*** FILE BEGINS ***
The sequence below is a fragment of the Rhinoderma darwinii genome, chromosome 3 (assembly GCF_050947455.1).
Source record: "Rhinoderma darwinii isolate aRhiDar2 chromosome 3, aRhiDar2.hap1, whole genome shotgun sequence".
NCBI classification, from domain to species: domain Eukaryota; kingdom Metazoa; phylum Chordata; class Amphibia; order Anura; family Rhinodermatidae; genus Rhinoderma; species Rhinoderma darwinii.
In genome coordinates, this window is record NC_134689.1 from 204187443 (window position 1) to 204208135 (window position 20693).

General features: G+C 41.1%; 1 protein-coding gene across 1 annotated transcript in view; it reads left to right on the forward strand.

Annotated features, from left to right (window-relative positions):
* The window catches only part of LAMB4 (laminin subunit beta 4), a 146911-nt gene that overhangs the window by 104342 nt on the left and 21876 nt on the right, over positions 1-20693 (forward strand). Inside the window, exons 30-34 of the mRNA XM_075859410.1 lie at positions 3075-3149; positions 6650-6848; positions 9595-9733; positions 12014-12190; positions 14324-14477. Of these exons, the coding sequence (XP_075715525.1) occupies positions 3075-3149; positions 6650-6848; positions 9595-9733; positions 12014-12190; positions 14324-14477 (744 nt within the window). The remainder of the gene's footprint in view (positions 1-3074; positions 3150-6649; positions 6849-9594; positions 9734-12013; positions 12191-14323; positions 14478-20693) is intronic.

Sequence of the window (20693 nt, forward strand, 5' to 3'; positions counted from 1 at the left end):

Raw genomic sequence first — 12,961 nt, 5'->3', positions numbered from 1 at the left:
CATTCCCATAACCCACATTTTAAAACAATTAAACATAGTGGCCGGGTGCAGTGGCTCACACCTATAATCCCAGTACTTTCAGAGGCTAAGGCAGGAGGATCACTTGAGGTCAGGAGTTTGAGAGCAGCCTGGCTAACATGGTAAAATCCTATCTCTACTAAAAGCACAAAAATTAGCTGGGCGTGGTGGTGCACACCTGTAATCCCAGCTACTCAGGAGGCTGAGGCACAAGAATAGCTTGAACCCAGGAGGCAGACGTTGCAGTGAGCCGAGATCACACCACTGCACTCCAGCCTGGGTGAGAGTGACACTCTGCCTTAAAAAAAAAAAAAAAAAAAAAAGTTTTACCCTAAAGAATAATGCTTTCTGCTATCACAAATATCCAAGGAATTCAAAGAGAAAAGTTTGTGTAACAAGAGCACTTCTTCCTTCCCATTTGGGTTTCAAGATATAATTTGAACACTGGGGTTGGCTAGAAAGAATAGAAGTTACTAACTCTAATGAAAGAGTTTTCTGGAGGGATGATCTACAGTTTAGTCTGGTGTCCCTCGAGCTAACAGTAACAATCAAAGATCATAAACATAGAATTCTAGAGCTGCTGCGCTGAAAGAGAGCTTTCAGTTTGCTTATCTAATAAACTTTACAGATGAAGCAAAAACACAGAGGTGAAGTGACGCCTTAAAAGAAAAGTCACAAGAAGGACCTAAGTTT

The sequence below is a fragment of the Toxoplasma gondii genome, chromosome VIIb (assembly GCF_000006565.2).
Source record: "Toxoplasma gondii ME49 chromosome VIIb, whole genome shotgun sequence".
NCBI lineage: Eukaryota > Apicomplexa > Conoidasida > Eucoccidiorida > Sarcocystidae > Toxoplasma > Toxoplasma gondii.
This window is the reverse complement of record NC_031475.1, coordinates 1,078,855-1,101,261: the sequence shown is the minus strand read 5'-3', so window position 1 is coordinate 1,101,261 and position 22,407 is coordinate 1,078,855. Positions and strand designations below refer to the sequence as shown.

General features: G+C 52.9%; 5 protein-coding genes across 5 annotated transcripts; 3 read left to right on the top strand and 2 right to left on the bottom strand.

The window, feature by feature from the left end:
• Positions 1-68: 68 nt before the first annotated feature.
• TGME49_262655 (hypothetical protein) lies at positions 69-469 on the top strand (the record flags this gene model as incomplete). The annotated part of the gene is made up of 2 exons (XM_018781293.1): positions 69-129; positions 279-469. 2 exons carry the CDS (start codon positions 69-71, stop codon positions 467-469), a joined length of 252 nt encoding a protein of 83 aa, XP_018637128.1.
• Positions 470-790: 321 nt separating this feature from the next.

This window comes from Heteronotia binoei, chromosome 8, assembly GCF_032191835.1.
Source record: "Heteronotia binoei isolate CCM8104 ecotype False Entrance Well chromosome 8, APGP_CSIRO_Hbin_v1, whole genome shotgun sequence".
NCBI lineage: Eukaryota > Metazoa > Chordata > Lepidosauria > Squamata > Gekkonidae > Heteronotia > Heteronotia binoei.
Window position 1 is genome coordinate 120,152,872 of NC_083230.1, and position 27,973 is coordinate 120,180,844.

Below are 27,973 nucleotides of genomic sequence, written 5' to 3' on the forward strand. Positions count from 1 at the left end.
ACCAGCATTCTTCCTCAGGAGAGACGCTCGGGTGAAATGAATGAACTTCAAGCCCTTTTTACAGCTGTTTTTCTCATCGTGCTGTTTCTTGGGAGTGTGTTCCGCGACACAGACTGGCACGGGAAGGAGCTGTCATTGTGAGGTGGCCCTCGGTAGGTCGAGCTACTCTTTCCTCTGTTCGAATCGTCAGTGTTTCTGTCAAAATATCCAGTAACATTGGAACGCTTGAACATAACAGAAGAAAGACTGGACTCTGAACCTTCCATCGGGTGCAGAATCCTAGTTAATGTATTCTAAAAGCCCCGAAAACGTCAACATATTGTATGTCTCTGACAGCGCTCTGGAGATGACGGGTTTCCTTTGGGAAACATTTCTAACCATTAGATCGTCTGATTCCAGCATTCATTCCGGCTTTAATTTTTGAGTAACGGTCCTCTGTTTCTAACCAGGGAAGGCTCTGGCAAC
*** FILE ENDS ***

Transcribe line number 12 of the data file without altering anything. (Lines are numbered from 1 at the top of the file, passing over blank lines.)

Source record: "Toxoplasma gondii ME49 chromosome VIIb, whole genome shotgun sequence".